Distichiasis

Distichiasis is a health problem that occurs in dogs and humans. This condition occurs when eyelashes grow in abnormal locations or directions on the eyelids. These abnormal lashes are known as distichiae, and there are often several of them present on one lid. In some cases, there may even be a whole row of these lashes on the eyelid. 

Distichiasis

How it Affects your pet

What distichiasis can do to your pet will vary depending on the severity of the disease, how many lashes are abnormal, how big they are and how stiff they are. In some cases, your pet may not be affected by this condition at all. This is especially true if the lashes are extremely soft. On the other hand, some pets experience varying degrees of inflammation and pain. When the condition is left untreated, the cornea can become ulcerated leaving the eye vulnerable to infections. Chronic distichiasis in a pet can result in corneal scarring, hyperpigmentation of the cornea, corneal neovascularization and blindness.

Common symptoms

Symptoms of distichiasis in pets will vary as well depending on your pet's unique condition and how severe the problem is. However, there are some common signs you can look for, and if you notice your dog displaying any of these symptoms, you will want to make an appointment with your veterinarian. Common Symptoms of Distichiasis in Canines: Inflammation of the Eye and/or Eyelids, Bloodshot Eyes, Eye Discharge and/or Pain, Watery Eyes, Ulcerated Corneas, Excessive Blinking and/or Squinting, Keeping One Eye Closed, Pawing at the Eye/s, Bluish and/or Dull-Colored Cornea and Dark or White Areas on the Cornea.

Treatments

If your dog is not showing any symptoms and its condition does not seem to be bothering it, no treatment will be required. However, if your pet is displaying any of the above signs of distichiasis, you will need to seek treatment from a veterinarian. In mild cases, your vet may simply remove the distichiae and treat the eyes with an ophthalmic lubricant. However, if your pet has a moderate to severe case of distichiasis and/or has corneal ulcers, surgery and antibiotics may be necessary. During the surgical procedure, your veterinarian will remove the distichiae and kill the affected hair follicles so that the condition does not return. Depending on your dog's unique situation, surgery may involve removing any affected tissue or a small portion of the eyelid. Additionally, the vet may choose to use either electroepilation, electrocautery or cryosurgery to remove the affected hair follicles.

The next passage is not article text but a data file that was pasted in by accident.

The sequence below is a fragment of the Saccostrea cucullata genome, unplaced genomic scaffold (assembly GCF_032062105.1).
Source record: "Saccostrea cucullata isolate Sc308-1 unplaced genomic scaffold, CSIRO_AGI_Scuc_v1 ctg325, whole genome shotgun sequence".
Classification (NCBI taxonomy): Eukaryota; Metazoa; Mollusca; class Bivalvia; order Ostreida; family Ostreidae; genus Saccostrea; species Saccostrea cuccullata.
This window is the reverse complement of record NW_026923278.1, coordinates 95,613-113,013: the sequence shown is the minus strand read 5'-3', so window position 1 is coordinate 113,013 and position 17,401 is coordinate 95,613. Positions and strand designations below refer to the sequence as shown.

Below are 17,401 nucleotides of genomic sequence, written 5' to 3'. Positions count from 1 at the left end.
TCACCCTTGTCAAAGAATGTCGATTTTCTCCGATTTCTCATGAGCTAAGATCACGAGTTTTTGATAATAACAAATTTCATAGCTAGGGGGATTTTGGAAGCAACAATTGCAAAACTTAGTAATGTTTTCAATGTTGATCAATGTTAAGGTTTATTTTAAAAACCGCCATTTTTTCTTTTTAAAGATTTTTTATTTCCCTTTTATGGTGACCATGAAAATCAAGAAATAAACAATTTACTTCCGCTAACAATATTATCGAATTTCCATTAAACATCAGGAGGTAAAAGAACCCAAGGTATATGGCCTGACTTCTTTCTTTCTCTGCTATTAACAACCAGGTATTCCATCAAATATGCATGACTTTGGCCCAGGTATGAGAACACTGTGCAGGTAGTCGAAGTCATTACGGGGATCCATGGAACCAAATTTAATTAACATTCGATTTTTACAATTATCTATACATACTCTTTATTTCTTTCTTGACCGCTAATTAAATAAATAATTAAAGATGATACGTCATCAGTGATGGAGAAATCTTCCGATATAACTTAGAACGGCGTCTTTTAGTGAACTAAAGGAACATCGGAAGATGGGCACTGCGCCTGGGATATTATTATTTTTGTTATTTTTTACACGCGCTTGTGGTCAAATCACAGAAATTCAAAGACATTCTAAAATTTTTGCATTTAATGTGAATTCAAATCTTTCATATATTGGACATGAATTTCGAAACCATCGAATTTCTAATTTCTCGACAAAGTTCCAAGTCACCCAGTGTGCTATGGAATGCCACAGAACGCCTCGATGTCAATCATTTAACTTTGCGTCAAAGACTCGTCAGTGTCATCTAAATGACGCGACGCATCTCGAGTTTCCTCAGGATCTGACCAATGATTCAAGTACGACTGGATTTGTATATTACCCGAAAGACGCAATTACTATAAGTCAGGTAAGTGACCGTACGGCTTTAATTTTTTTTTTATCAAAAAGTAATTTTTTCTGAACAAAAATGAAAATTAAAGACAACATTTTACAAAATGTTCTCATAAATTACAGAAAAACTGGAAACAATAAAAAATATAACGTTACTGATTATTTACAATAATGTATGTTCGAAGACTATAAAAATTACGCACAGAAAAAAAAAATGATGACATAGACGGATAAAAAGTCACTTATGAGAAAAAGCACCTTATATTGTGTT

Breeds Affected

As stated above, distichiasis mainly occurs in canines and humans. It is rarely seen in cats. The reason why eyelashes grow in abnormal locations on the eyelid is not known; however, it is thought that this is a hereditary condition. Some of the breeds that it seems to affect most often are listed below: American Cocker and Cavalier King Charles Spaniels, Golden and Chesapeake Bay Retrievers, Pekingese and Pugs, Shih Tzus and Lhasa Apsos, Shetland Sheepdogs, Bulldogs and Boxers, Dachshunds and Boston Terriers.

Distichiasis Affects

  • What distichiasis can do to your pet will vary depending on the severity of the disease, how many lashes are abnormal, how big they are and how stiff they are. In some cases, your pet may not be affected by this condition at all. This is especially true if the lashes are extremely soft. On the other hand, some pets experience varying degrees of inflammation and pain. When the condition is left untreated, the cornea can become ulcerated leaving the eye vulnerable to infections. Chronic distichiasis in a pet can result in corneal scarring, hyperpigmentation of the cornea, corneal neovascularization and blindness.

Similar conditions

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